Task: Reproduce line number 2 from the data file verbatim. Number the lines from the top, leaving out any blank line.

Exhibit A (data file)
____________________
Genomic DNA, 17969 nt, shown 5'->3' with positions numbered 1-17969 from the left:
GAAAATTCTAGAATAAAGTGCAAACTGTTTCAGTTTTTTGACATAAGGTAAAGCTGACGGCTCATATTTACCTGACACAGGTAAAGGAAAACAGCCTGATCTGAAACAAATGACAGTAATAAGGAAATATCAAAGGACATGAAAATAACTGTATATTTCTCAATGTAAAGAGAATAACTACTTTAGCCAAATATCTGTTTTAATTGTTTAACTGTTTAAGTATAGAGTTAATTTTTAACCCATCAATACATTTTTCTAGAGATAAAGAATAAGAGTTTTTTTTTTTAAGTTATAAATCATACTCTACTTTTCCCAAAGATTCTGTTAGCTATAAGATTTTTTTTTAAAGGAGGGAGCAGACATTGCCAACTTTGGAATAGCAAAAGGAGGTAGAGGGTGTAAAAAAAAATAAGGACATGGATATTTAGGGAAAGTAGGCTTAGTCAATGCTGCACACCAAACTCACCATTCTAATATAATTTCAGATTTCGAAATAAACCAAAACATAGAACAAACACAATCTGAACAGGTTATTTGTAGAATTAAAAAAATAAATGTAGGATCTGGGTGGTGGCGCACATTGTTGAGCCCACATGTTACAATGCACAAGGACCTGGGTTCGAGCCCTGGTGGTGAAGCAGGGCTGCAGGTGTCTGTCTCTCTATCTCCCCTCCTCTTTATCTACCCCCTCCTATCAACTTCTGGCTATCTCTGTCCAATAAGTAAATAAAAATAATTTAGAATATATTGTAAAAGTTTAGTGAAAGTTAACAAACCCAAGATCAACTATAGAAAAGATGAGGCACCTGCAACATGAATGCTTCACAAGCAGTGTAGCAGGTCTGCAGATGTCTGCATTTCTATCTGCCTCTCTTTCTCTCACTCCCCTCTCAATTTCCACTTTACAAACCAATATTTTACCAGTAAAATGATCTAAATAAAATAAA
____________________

GAAAATTCTAGAATAAAGTGCAAACTGTTTCAGTTTTTTGACATAAGGTAAAGCTGACGGCTCATATTTACCTGACACAGGTAAAGGAAAACAGCCTGATCTGAAACAAATGACAGTAATAAGGAAATATCAAAGGACATGAAAATAACTGTATATTTCTCAATGTAAAGAGAATAACTACTTTAGCCAAATATCTGTTTTAATTGTTTAACTGTTTAAGTATAGAGTTAATTTTTAACCCATCAATACATTTTTCTAGAGATAAAGAATAAGAGTTTTTTTTTTTAAGTTATAAATCATACTCTACTTTTCCCAAAGATTCTGTTAGCTATAAGATTTTTTTTTAAAGGAGGGAGCAGACATTGCCAACTTTGGAATAGCAAAAGGAGGTAGAGGGTGTAAAAAAAAATAAGGACATGGATATTTAGGGAAAGTAGGCTTAGTCAATGCTGCACACCAAACTCACCATTCTAATATAATTTCAGATTTCGAAATAAACCAAAACATAGAACAAACACAATCTGAACAGGTTATTTGTAGAATTAAAAAAATAAATGTAGGATCTGGGTGGTGGCGCACATTGTTGAGCCCACATGTTACAATGCACAAGGACCTGGGTTCGAGCCCTGGTGGTGAAGCAGGGCTGCAGGTGTCTGTCTCTCTATCTCCCCTCCTCTTTATCTACCCCCTCCTATCAACTTCTGGCTATCTCTGTCCAATAAGTAAATAAAAATAATTTAGAATATATTGTAAAAGTTTAGTGAAAGTTAACAAACCCAAGATCAACTATAGAAAAGATGAGGCACCTGCAACATGAATGCTTCACAAGCAGTGTAGCAGGTCTGCAGATGTCTGCATTTCTATCTGCCTCTCTTTCTCTCACTCCCCTCTCAATTTCCACTTTACAAACCAATATTTTACCAGTAAAATGATCTAAATAAAATAAA